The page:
The Rolling Stones' Keith Richards
What a 'nightmare' a President Trump would be, Rolling Stone Keith Richards told Billboard.PABLO PORCIUNCULA/AFP/Getty Images

GOP's only-runner Donald Trump is a big fan of Rolling Stones music and the fellas aren't happy about it. The band has warned the candidate to stop using the Stones' music at his campaign events.

During his latest victory speech Trump again blasted a Stones song over the loudspeakers, this time the 1981 hit Start Me Up. "The Rolling Stones have never given permission to the Trump campaign to use their songs and have requested that they cease all use immediately," said a Stones statement.

A Trump spokeswoman didn't immediately respond with a comment nor reveal whether the campaign had a license to play the Stones' songs, Associated Press reported.

Trump has featured Stones music for months at his campaign events, including You Can't Always Get What You Want.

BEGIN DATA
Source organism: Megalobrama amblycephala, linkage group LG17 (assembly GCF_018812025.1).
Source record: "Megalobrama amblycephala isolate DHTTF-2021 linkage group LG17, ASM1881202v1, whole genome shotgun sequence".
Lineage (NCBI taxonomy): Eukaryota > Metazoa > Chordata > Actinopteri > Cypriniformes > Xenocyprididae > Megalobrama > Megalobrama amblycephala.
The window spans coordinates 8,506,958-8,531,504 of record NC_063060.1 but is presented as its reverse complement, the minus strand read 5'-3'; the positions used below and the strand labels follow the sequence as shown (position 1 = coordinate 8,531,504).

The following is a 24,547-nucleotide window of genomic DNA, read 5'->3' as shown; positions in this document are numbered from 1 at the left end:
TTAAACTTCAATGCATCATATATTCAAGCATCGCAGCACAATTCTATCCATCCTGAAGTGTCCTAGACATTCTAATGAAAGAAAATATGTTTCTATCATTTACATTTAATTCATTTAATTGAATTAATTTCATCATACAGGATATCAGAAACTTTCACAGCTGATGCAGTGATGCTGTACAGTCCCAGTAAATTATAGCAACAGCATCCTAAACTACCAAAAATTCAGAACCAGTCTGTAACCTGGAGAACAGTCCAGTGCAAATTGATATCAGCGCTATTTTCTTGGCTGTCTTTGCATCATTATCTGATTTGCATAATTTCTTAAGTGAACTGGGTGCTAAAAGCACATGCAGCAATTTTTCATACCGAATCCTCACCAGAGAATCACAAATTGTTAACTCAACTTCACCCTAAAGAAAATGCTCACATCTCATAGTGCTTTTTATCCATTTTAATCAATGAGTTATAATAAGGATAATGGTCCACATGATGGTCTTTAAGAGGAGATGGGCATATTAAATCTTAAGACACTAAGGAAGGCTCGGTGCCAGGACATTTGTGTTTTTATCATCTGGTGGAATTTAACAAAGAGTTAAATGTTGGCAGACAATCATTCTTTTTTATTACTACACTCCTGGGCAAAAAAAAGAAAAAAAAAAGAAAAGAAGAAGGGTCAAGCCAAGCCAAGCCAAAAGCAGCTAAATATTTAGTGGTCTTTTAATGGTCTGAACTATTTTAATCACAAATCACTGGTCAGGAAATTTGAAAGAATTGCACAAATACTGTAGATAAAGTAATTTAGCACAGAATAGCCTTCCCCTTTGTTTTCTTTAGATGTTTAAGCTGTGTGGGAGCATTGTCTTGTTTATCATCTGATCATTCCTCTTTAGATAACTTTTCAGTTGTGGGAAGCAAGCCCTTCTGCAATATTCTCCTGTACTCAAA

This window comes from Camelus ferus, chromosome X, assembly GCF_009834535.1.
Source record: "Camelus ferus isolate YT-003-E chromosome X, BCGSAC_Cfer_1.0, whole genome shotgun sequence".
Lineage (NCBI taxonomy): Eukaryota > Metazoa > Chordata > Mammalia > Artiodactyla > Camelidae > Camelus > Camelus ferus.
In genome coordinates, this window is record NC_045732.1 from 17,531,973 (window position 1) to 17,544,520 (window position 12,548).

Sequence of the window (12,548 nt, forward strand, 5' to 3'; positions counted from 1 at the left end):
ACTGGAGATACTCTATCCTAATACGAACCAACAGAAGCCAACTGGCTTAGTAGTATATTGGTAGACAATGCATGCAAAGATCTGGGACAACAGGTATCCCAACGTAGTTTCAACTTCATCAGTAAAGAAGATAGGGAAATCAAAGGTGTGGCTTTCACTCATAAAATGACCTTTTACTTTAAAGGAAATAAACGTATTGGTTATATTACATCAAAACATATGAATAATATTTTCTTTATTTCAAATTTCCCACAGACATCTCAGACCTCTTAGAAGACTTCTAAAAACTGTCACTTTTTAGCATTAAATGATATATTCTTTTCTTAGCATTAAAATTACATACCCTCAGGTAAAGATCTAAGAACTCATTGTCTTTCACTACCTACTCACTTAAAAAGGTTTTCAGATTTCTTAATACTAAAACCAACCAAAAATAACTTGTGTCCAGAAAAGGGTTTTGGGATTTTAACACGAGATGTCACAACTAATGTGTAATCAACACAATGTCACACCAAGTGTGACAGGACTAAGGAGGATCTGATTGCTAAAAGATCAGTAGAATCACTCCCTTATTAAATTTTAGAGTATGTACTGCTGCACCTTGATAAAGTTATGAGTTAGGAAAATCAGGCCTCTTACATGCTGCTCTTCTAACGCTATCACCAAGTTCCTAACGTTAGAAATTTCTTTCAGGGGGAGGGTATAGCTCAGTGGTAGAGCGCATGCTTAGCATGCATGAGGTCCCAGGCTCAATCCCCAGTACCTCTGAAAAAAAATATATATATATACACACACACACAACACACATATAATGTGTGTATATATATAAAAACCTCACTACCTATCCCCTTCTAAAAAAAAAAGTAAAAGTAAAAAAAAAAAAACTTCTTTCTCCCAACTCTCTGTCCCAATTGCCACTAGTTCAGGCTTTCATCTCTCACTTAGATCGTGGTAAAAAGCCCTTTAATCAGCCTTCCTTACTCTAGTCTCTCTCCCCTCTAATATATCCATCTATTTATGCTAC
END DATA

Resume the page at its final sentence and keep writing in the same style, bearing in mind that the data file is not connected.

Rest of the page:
Other artists on The Donald's campaign playlist — such as Adele, Elton John, Aerosmith and Neil Young — have also asked Trump 2016 to stop using their songs.

"Donald Trump was not authorised to use Rockin' in the Free World in his presidential candidacy announcement," said Young's long-time agent Elliot Roberts. "Neil Young, a Canadian citizen, is a supporter of Bernie Sanders for president of the United States of America."

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The Stones are not Trump fans. "Can you imagine President Trump? The worst nightmare," guitarist Keith Richards told Billboard late in 2015. "It could happen. This is one of the wonders of this country. Who would've thought Ronald Reagan could be president?"

They don't seem to be the Republican type in any case. In 2012 Mick Jagger performed his Presidential Election Blues on Saturday Night Live slamming former Republican presidential candidate Mitt Romney.

Political campaigns don't need artists' permission to play their songs as long as the political organisation has obtained a blanket license from the performing rights organisations ASCAP and BMI for all the music in the licensing group's repertoire, notes AP. But BMI does allow songwriters and music publishers to object to their use and exclude songs from the blanket approval.